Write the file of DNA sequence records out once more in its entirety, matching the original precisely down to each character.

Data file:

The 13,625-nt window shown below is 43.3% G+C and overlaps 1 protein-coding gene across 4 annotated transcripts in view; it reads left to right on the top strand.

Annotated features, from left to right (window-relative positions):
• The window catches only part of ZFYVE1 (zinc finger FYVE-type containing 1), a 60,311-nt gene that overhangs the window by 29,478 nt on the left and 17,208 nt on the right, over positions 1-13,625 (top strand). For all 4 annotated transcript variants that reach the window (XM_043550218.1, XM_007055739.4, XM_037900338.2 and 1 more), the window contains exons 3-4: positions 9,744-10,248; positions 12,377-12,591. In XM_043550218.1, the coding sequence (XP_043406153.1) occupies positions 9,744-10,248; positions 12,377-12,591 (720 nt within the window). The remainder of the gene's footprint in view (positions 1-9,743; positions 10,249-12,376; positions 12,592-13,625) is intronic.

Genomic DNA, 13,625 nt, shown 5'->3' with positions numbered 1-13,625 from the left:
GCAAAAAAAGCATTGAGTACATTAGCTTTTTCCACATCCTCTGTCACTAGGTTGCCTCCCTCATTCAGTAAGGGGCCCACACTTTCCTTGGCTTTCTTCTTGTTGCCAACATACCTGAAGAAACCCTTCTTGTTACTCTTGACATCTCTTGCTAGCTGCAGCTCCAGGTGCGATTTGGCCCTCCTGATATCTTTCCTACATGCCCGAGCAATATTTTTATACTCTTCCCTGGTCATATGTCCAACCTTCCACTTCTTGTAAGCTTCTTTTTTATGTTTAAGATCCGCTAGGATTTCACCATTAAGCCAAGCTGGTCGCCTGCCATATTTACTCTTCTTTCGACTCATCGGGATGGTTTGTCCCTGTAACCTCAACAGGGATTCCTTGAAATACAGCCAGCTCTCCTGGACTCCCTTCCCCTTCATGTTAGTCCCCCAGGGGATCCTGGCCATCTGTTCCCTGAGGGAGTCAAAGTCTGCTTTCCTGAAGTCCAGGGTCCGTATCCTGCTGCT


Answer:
The 13,625-nt window shown below is 43.3% G+C and overlaps 1 protein-coding gene across 4 annotated transcripts in view; it reads left to right on the top strand.

Annotated features, from left to right (window-relative positions):
• The window catches only part of ZFYVE1 (zinc finger FYVE-type containing 1), a 60,311-nt gene that overhangs the window by 29,478 nt on the left and 17,208 nt on the right, over positions 1-13,625 (top strand). For all 4 annotated transcript variants that reach the window (XM_043550218.1, XM_007055739.4, XM_037900338.2 and 1 more), the window contains exons 3-4: positions 9,744-10,248; positions 12,377-12,591. In XM_043550218.1, the coding sequence (XP_043406153.1) occupies positions 9,744-10,248; positions 12,377-12,591 (720 nt within the window). The remainder of the gene's footprint in view (positions 1-9,743; positions 10,249-12,376; positions 12,592-13,625) is intronic.

Genomic DNA, 13,625 nt, shown 5'->3' with positions numbered 1-13,625 from the left:
GCAAAAAAAGCATTGAGTACATTAGCTTTTTCCACATCCTCTGTCACTAGGTTGCCTCCCTCATTCAGTAAGGGGCCCACACTTTCCTTGGCTTTCTTCTTGTTGCCAACATACCTGAAGAAACCCTTCTTGTTACTCTTGACATCTCTTGCTAGCTGCAGCTCCAGGTGCGATTTGGCCCTCCTGATATCTTTCCTACATGCCCGAGCAATATTTTTATACTCTTCCCTGGTCATATGTCCAACCTTCCACTTCTTGTAAGCTTCTTTTTTATGTTTAAGATCCGCTAGGATTTCACCATTAAGCCAAGCTGGTCGCCTGCCATATTTACTCTTCTTTCGACTCATCGGGATGGTTTGTCCCTGTAACCTCAACAGGGATTCCTTGAAATACAGCCAGCTCTCCTGGACTCCCTTCCCCTTCATGTTAGTCCCCCAGGGGATCCTGGCCATCTGTTCCCTGAGGGAGTCAAAGTCTGCTTTCCTGAAGTCCAGGGTCCGTATCCTGCTGCT